Vice President João Goulart was considered by the right-wing forces at least as dangerous. The right-wing opposition launched a fierce offensive, but Goulart was nonetheless deployed as president. For the first time he had broad support from poor farmers who had been promised land reform, from the working class, and from the part of the national industrial citizenship that needed strengthened state power to be saved through the economic crisis. He was also supported by the middle class and governor of Río Grande del Sur, Leonel Brizola. It seemed a transition for Goulart to form an alliance against the imperialist forces. The country's first unified workers' organization, Commando Geral dos Trabalhadores (CGT) was formed and a peasant organization, Central Camponesa was created.

But a real alliance between national industrial citizenship, farmers and workers was not possible. Farmers and workers did not get what they had been promised, although Goulart tried to institute land reform. Conditions for the middle class and national industrial citizenship did not improve, and at the same time resistance from the foreign companies increased. Most groups were disappointed with Goulart's policy, and his rule appeared weak and weak. He was heavily criticized - both from the right and the left.

Communist Party

The Brazilian Communist Party (PCB) was formed in 1922, but was banned already that year. The party only became lawful again in 1945. From the beginning, the party was closely linked to the Soviet Union and the international communist movement. The first period of the party's history was characterized by a clear proletarian profile, and the party was outside the bourgeois revolution in 1930. When Luis Carlos Prestes became party leader in 1934, the Communists participated in an alliance with non-fascist bourgeoisie (Allianca Nacional Libertadora).. After the coup attempt in 1935, a massive anti-communist campaign was launched and the party was greatly weakened. Between 1945 and 1947, the PCB became a mass party, leading a cautious domestic policy in alliance with national citizenship. The peaceful transition to socialism was proclaimed in 1956. Already in the early 1960's the opposition within the party was strongly marked, and in 1962 a Maoist faction broke out and formed Partido Comunista do Brasil (PCdeB). But the real opposition did not occur until after the coup in 1964. Given the growing divide and opposition within the PCB, the revolutionary left evolved. The criticism was particularly focused on class cooperation, the authoritarian party structure and the peaceful line.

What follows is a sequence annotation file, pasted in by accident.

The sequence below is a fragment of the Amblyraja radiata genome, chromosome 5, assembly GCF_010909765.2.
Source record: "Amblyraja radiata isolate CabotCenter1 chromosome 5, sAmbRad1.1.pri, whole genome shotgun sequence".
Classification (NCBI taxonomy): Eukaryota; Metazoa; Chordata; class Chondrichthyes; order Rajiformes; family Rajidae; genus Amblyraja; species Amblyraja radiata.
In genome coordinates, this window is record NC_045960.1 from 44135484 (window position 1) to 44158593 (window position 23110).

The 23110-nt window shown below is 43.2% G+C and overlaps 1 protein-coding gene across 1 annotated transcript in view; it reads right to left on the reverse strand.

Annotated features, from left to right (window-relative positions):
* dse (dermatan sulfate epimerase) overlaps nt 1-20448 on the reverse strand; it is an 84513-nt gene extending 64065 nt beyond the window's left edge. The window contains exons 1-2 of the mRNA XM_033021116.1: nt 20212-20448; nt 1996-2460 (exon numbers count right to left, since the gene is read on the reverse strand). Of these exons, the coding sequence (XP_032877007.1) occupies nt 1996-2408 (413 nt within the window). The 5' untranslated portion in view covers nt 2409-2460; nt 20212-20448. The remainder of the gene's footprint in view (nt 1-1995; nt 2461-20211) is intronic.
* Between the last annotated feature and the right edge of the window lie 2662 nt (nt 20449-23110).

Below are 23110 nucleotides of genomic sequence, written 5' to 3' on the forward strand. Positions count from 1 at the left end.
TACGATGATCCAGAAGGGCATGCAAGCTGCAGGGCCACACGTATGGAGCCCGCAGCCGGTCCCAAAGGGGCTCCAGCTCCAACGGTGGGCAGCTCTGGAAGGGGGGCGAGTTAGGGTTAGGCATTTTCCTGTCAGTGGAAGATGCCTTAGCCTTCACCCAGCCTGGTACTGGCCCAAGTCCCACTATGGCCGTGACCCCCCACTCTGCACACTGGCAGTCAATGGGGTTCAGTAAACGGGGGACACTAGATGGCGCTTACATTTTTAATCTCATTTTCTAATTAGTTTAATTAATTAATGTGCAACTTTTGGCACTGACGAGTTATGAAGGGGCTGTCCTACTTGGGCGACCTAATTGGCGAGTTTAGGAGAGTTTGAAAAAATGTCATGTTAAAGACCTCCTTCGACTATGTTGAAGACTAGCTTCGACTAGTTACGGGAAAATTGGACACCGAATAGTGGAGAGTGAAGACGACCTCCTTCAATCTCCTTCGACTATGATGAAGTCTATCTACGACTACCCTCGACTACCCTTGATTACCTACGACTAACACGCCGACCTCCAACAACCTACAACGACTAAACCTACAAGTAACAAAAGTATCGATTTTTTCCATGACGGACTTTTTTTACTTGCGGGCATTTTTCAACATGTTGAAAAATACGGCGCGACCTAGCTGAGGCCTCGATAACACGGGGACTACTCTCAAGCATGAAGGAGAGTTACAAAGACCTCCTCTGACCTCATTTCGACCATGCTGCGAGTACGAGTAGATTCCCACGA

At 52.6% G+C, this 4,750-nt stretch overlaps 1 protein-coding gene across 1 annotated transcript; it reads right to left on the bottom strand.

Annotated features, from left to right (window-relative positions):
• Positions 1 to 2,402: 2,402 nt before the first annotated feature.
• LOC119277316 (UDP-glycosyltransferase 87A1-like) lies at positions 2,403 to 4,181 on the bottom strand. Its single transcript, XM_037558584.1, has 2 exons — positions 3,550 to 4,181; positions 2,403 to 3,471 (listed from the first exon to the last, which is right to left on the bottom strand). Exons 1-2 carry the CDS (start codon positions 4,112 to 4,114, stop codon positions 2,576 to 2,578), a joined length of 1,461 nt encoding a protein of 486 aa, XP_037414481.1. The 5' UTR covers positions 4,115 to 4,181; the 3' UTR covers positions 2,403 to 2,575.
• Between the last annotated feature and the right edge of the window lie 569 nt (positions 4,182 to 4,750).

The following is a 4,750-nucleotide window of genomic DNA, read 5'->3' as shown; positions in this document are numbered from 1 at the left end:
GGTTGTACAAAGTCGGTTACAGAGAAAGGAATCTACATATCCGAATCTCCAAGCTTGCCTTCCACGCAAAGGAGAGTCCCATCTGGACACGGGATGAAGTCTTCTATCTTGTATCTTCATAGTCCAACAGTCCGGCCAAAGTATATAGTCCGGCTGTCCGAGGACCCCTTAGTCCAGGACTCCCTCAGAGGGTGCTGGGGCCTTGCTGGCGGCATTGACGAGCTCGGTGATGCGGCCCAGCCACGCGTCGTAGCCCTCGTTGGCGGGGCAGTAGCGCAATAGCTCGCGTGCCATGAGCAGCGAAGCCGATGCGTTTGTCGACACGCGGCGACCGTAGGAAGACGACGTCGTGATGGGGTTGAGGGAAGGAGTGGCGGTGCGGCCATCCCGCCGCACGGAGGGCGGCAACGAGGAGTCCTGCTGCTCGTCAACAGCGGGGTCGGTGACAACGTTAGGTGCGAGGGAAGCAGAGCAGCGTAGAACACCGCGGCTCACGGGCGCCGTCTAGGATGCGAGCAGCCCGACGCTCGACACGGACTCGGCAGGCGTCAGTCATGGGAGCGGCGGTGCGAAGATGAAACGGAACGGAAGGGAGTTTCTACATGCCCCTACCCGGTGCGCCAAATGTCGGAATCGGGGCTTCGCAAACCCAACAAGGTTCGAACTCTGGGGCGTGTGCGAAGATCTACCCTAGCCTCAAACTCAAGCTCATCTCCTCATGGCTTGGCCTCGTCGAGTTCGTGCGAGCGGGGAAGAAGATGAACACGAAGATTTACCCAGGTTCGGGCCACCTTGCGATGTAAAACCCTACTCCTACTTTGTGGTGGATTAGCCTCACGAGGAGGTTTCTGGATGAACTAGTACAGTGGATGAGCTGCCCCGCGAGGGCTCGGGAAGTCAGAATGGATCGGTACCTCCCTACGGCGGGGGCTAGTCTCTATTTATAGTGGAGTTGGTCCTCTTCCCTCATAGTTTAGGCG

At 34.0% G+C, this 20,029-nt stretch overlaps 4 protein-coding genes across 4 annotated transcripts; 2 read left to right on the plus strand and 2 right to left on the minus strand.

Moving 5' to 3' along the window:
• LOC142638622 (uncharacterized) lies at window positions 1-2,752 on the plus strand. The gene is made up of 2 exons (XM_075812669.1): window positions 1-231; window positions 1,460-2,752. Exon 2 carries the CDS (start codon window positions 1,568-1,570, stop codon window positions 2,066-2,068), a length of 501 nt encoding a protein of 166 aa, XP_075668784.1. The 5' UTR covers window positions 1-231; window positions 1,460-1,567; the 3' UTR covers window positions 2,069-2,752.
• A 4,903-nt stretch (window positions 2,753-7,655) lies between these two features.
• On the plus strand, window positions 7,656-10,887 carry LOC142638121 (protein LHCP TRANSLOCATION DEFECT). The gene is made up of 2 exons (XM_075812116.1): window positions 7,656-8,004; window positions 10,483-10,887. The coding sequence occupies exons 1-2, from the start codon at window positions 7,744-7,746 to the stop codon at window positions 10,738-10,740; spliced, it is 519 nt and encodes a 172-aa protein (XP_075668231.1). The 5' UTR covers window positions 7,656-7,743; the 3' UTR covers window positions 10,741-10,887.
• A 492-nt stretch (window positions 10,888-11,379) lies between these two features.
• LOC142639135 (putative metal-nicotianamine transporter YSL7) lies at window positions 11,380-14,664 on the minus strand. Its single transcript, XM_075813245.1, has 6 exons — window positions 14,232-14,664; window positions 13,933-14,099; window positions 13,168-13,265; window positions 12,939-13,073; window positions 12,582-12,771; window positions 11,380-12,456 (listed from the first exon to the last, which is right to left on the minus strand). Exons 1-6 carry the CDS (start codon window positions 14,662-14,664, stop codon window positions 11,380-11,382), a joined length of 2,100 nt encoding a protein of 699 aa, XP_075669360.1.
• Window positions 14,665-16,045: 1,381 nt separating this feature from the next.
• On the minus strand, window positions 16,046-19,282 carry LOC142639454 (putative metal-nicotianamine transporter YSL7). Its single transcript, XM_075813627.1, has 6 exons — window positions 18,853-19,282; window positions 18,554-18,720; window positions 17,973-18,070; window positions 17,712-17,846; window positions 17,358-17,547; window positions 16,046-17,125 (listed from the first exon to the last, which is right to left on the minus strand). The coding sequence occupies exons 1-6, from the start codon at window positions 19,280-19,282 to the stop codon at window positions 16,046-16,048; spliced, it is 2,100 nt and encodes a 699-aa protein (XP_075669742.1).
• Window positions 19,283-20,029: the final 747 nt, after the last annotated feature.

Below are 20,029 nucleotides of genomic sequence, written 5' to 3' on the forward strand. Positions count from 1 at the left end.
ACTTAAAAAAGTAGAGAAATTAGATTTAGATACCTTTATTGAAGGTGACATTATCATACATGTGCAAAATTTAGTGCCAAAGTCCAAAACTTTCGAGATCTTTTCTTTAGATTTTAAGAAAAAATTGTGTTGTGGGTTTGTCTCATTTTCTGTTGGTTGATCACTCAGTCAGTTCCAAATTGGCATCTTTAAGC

Influenced by the Cuban Revolution, several militant groups were created. Some of these never managed to develop any sound ideological basis. In the eagerness to make up the working-class front, they were quick to take up arms without securing support in the working class. An important group was the Acão Libertadora Nacional (ALN, National Liberation Action) led by Carlos Marighela. After 45 years in the Communist Party, he broke out in 1967. Marighela developed a strategy for urban guerrillas, but emphasized that the small groups in the militant work could never replace the mass work.